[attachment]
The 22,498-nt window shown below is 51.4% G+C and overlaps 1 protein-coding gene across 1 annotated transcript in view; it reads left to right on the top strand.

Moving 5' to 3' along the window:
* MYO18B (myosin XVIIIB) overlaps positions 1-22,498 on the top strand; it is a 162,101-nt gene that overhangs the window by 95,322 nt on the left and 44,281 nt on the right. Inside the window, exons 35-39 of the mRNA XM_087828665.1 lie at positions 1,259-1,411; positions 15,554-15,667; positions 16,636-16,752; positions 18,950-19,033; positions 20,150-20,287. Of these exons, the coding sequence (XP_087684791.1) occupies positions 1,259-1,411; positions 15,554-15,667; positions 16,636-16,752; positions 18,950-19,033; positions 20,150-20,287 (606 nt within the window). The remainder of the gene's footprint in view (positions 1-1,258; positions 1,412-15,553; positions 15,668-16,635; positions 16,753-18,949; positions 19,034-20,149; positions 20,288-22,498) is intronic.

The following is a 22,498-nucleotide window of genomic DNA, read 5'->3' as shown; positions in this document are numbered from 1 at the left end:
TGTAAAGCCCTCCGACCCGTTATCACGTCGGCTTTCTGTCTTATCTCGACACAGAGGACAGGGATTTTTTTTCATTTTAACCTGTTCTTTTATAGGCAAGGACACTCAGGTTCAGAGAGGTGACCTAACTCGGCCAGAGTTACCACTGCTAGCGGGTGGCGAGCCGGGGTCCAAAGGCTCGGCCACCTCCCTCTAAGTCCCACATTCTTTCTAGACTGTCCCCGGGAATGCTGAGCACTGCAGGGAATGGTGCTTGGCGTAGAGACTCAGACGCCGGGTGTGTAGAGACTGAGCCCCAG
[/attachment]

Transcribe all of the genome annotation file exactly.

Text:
The 22,498-nt window shown below is 51.4% G+C and overlaps 1 protein-coding gene across 1 annotated transcript in view; it reads left to right on the top strand.

Moving 5' to 3' along the window:
* MYO18B (myosin XVIIIB) overlaps positions 1-22,498 on the top strand; it is a 162,101-nt gene that overhangs the window by 95,322 nt on the left and 44,281 nt on the right. Inside the window, exons 35-39 of the mRNA XM_087828665.1 lie at positions 1,259-1,411; positions 15,554-15,667; positions 16,636-16,752; positions 18,950-19,033; positions 20,150-20,287. Of these exons, the coding sequence (XP_087684791.1) occupies positions 1,259-1,411; positions 15,554-15,667; positions 16,636-16,752; positions 18,950-19,033; positions 20,150-20,287 (606 nt within the window). The remainder of the gene's footprint in view (positions 1-1,258; positions 1,412-15,553; positions 15,668-16,635; positions 16,753-18,949; positions 19,034-20,149; positions 20,288-22,498) is intronic.

The following is a 22,498-nucleotide window of genomic DNA, read 5'->3' as shown; positions in this document are numbered from 1 at the left end:
TGTAAAGCCCTCCGACCCGTTATCACGTCGGCTTTCTGTCTTATCTCGACACAGAGGACAGGGATTTTTTTTCATTTTAACCTGTTCTTTTATAGGCAAGGACACTCAGGTTCAGAGAGGTGACCTAACTCGGCCAGAGTTACCACTGCTAGCGGGTGGCGAGCCGGGGTCCAAAGGCTCGGCCACCTCCCTCTAAGTCCCACATTCTTTCTAGACTGTCCCCGGGAATGCTGAGCACTGCAGGGAATGGTGCTTGGCGTAGAGACTCAGACGCCGGGTGTGTAGAGACTGAGCCCCAG